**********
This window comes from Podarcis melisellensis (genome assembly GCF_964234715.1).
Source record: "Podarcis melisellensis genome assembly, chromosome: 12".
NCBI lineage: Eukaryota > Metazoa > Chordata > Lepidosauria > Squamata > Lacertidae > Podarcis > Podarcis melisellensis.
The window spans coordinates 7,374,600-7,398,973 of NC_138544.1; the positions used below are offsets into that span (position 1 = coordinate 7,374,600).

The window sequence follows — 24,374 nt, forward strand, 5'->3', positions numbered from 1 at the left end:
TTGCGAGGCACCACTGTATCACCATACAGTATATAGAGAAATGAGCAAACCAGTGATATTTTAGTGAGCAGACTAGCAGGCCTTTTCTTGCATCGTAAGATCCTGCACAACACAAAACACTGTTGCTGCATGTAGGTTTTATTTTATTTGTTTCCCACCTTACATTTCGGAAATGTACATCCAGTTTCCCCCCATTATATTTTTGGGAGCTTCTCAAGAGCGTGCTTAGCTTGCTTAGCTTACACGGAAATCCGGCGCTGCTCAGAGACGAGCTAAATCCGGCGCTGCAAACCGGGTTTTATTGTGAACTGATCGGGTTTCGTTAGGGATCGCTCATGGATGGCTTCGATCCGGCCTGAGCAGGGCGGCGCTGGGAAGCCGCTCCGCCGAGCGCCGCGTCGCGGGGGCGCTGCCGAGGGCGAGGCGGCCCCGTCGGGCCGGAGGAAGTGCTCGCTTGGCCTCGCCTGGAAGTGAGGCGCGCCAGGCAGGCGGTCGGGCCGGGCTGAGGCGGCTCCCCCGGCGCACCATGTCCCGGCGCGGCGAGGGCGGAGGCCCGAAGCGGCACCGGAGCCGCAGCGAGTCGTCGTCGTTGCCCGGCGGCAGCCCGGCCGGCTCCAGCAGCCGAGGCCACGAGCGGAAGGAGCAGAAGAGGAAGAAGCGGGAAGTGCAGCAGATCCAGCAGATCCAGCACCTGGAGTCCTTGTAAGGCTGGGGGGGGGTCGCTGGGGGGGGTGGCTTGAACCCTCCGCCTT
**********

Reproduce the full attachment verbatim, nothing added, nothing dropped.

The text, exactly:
This window comes from Podarcis melisellensis (genome assembly GCF_964234715.1).
Source record: "Podarcis melisellensis genome assembly, chromosome: 12".
NCBI lineage: Eukaryota > Metazoa > Chordata > Lepidosauria > Squamata > Lacertidae > Podarcis > Podarcis melisellensis.
The window spans coordinates 7,374,600-7,398,973 of NC_138544.1; the positions used below are offsets into that span (position 1 = coordinate 7,374,600).

The window sequence follows — 24,374 nt, forward strand, 5'->3', positions numbered from 1 at the left end:
TTGCGAGGCACCACTGTATCACCATACAGTATATAGAGAAATGAGCAAACCAGTGATATTTTAGTGAGCAGACTAGCAGGCCTTTTCTTGCATCGTAAGATCCTGCACAACACAAAACACTGTTGCTGCATGTAGGTTTTATTTTATTTGTTTCCCACCTTACATTTCGGAAATGTACATCCAGTTTCCCCCCATTATATTTTTGGGAGCTTCTCAAGAGCGTGCTTAGCTTGCTTAGCTTACACGGAAATCCGGCGCTGCTCAGAGACGAGCTAAATCCGGCGCTGCAAACCGGGTTTTATTGTGAACTGATCGGGTTTCGTTAGGGATCGCTCATGGATGGCTTCGATCCGGCCTGAGCAGGGCGGCGCTGGGAAGCCGCTCCGCCGAGCGCCGCGTCGCGGGGGCGCTGCCGAGGGCGAGGCGGCCCCGTCGGGCCGGAGGAAGTGCTCGCTTGGCCTCGCCTGGAAGTGAGGCGCGCCAGGCAGGCGGTCGGGCCGGGCTGAGGCGGCTCCCCCGGCGCACCATGTCCCGGCGCGGCGAGGGCGGAGGCCCGAAGCGGCACCGGAGCCGCAGCGAGTCGTCGTCGTTGCCCGGCGGCAGCCCGGCCGGCTCCAGCAGCCGAGGCCACGAGCGGAAGGAGCAGAAGAGGAAGAAGCGGGAAGTGCAGCAGATCCAGCAGATCCAGCACCTGGAGTCCTTGTAAGGCTGGGGGGGGGTCGCTGGGGGGGGTGGCTTGAACCCTCCGCCTT